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The future is now: Leveraging new technologies and capabilities to transform organizations

23 Sep 2023
We live in an exciting time. The use of technology in life sciences is at an all-time high, take artificial intelligence (AI) for example. The quality and scale of advancements in AI in the last couple of years have been unprecedented. Yet Peter Schnack, Head of Data, Digital & Technology, SVP, Global Portfolio Division, Takeda, believes we are just at the starting line!
In his keynote at the Indegene Digital Summit, the life sciences leader sat down with Vivek Ghai, EVP, Enterprise Commercial Solutions, Indegene, to discuss what makes Takeda - a 242-year-old global biopharmaceutical company (yes, you read that right!) - successful and relevant, and how technology is a key catalyst in the company’s continued quest for patient-centric innovation and people-centric business transformation.
The key highlights of their conversation are summarized below.
Peter shared his perspectives on how emerging technologies are reshaping the dynamics of the life sciences industry, and why he believes we are at an inflection point.
In the aftermath of Covid-19, we are witnessing significant go-to-market changes in the industry, which leaves some companies at a disadvantage if they don’t adapt swiftly. There is mounting pressure on healthcare systems/infrastructure. The demand for price reduction continues to grow bigger. Many Governments are starting to play a more active role in drug pricing discussions. Policy interventions - like the Inflation Reduction Act (IRA) in the US for example - are a clear indication of things to come.
At Takeda, we strongly believe in doing what’s right for patients; this has always yielded tremendous benefits in the long run.
– Peter Schnack
Patients continue to up their knowledge levels, compelling the industry to better align with patients’ evolving expectations. Add healthcare professionals (HCPs) - who now expect a hyper-personalized, omnichannel experience - to the mix, and you are looking at a complex ecosystem of key stakeholders to engage with.
Peter is a staunch advocate of using emerging technologies to empower a people- and patient-centric transformation at scale. He believes the trifecta of data, digital, and technology will power the next phase of business transformation in the industry, leading to a more patient-first, true people-centric care delivery model.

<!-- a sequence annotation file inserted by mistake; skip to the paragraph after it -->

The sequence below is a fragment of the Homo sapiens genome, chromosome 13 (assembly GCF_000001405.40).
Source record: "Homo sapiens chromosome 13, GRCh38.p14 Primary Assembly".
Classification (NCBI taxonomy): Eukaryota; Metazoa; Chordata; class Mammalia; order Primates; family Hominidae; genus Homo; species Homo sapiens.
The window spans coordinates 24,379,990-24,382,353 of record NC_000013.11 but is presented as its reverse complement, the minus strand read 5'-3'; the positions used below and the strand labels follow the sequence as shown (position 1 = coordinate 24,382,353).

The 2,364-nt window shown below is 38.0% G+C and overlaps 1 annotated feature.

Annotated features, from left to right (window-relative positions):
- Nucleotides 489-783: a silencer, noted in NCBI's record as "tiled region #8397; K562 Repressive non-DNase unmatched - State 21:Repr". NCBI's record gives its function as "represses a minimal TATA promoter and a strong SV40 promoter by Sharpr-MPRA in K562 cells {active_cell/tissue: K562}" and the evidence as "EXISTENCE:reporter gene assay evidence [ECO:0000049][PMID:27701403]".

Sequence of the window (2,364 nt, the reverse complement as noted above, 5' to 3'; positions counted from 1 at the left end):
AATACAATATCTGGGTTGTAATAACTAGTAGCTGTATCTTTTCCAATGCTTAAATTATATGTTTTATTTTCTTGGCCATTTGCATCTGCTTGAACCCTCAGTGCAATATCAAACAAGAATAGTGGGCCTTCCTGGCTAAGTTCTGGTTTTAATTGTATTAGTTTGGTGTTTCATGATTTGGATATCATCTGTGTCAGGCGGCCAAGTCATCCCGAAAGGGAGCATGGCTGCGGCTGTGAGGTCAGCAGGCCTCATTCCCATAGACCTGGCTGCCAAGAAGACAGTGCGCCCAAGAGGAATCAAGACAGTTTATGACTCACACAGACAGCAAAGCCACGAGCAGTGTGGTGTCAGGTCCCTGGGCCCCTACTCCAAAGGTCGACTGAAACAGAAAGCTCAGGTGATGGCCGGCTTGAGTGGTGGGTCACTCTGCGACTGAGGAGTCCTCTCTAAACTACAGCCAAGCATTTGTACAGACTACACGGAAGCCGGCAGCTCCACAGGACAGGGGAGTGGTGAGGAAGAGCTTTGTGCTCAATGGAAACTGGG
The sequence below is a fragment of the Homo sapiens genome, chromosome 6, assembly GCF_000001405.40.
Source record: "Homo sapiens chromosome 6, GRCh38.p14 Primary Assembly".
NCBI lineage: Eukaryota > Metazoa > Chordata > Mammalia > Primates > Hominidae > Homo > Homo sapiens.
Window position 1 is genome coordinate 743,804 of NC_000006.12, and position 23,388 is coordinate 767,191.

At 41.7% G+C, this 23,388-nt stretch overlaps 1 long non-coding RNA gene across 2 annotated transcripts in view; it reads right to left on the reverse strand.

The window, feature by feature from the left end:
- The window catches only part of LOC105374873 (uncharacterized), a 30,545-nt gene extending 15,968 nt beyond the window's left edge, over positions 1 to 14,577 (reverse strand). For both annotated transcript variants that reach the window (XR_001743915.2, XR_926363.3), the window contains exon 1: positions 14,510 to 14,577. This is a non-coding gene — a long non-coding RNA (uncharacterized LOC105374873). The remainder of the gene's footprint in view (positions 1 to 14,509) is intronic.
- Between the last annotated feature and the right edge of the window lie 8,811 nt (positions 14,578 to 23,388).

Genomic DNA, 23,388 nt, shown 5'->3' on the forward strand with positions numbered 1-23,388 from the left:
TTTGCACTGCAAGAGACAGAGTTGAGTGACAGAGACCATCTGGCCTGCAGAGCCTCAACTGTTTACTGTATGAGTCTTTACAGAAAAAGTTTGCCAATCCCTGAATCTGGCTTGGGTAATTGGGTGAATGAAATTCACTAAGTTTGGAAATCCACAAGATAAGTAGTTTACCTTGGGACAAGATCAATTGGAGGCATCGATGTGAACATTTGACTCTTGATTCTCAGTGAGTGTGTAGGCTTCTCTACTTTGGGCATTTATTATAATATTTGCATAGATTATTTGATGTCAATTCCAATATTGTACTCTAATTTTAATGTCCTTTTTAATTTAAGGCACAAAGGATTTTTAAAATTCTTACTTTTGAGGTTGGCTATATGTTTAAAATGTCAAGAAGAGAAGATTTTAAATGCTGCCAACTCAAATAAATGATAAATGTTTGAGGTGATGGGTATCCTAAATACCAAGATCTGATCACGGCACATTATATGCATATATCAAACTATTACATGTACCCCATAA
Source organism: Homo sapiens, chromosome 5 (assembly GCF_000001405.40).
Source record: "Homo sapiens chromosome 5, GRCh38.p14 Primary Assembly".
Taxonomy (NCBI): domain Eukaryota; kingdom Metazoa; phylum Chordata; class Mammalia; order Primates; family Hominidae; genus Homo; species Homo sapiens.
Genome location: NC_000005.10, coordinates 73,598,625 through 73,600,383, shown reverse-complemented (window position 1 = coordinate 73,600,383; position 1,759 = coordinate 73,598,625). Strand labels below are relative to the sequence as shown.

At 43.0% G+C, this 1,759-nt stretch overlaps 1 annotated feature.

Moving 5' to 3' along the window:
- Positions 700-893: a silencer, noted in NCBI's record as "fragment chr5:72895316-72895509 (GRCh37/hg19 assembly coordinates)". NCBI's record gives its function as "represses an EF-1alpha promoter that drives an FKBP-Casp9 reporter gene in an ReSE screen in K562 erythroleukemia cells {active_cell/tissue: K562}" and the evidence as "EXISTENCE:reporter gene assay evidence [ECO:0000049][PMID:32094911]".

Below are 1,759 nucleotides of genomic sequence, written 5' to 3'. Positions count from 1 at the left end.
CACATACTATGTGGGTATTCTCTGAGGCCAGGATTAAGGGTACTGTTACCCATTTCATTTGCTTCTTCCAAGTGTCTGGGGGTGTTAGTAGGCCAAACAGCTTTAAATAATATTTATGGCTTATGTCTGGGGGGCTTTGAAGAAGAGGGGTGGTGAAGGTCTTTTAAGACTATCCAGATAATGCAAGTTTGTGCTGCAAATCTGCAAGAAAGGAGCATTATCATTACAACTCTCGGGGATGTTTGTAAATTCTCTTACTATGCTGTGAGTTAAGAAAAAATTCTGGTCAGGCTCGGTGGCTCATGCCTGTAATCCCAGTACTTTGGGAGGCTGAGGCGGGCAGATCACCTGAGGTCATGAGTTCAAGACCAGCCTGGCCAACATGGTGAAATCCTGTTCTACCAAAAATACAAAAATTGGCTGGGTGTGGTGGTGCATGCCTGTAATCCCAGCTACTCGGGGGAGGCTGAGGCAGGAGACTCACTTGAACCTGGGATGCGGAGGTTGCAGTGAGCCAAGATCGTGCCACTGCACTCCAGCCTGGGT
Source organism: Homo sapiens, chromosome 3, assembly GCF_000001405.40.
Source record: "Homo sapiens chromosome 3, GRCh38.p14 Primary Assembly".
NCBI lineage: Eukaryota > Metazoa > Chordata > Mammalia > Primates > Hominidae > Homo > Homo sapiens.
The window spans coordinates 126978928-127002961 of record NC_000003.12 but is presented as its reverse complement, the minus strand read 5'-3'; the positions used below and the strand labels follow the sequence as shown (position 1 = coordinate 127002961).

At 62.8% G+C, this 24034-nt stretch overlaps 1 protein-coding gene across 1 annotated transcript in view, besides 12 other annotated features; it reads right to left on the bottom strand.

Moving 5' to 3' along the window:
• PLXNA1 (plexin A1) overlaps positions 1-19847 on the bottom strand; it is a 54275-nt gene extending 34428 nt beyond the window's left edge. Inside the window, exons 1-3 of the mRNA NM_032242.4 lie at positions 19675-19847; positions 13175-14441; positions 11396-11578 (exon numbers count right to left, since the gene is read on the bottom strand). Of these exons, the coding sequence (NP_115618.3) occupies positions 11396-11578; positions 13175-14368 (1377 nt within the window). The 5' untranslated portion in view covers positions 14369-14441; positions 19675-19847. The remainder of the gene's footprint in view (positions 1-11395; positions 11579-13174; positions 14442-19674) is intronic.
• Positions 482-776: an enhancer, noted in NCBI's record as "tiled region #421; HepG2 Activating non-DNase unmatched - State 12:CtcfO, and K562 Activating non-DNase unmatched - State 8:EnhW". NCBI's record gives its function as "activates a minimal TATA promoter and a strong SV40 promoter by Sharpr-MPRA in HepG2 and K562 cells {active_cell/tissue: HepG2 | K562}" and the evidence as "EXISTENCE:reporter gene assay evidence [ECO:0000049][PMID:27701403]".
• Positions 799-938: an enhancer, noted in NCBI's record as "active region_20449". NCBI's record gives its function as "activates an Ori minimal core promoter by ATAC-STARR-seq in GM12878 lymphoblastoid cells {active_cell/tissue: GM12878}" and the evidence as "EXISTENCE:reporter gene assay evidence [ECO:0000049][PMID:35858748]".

At the same time, he highlights why organizations need to understand and appreciate a key distinction: digitization v/s digitalization, something that many business leaders fail to discern.
Successful companies need to master two different digital opportunities: digitize data and processes (digitization) and develop digital offerings (digitalization). We need to think of these as two distinct dimensions for transforming our companies and the industry at large.
– Peter Schnack
He further outlines the importance of evolving our mindset from ‘doing’ to ‘being’ digital - as a way of life.
Peter makes another interesting point. He says he finds it amusing when someone says they want to future-proof their business. Being future-ready is more realistic, he quips! We couldn't agree more 😊 Over 100 senior global leaders from different functions and with different geographic responsibilities across life sciences companies of different scale and segments, participated in our inaugural Future Ready Trends in Life Sciences study. The report brings some very interesting insights to the fore. For example, only 10% of life sciences leaders strongly agree their company is future-ready!
You must spend an enormous amount of time in clearly understanding the problems, and not be tempted to jump to solutions. That’s the only way you can understand how technology can help you solve what you are trying to solve.
– Peter Schnack
He believes that to create value, we must truly transform, for which we need to change the way we work. There is a caveat though. We need to manage transformation by foresight rather than by crisis, and by balancing short-term impact with long-term sustainability, he adds.
Drive change by taking people along
Most people often want to bring about a change - but are seldom prepared to change themselves. For any change to be truly successful, you need to have the buy-in of most, if not all stakeholders - and this is a true test of an organization’s culture. So, people transformation is the fulcrum of business transformation, avers the Takeda executive.
Ultimately, Peter believes that driving business transformation is the responsibility of every leader. Digital transformation will become less about digital, and more about business transformation in the coming days, he asserts. He cites the example of our phone camera. No one calls it a digital camera anymore, we just call it a camera, as it has become ubiquitous. Right?
Attracting quality tech talent
The industry is still figuring out ways to deal with the twin challenge of attracting top-quality tech talent and blending them seamlessly into the industry to come up with more life sciences contextualized technology solutions.
We have made reasonable progress on the first aspect, but we need to do a much better job on the second.
– Peter Schnack
What lies ahead?
Every function and discipline across the life sciences value chain is being impacted by technology. People already recognize that the future of their field is being reshaped by technology in new and different ways.
We are already seeing what tools like ChatGPT can help with. This is why, when Peter says we are yet to discover the limits of what’s possible with AI, you can’t help but agree.
Imagine a doctor with a copilot. Wouldn’t it usher in a whole new dimension to care delivery and patient experience?
– Peter Schnack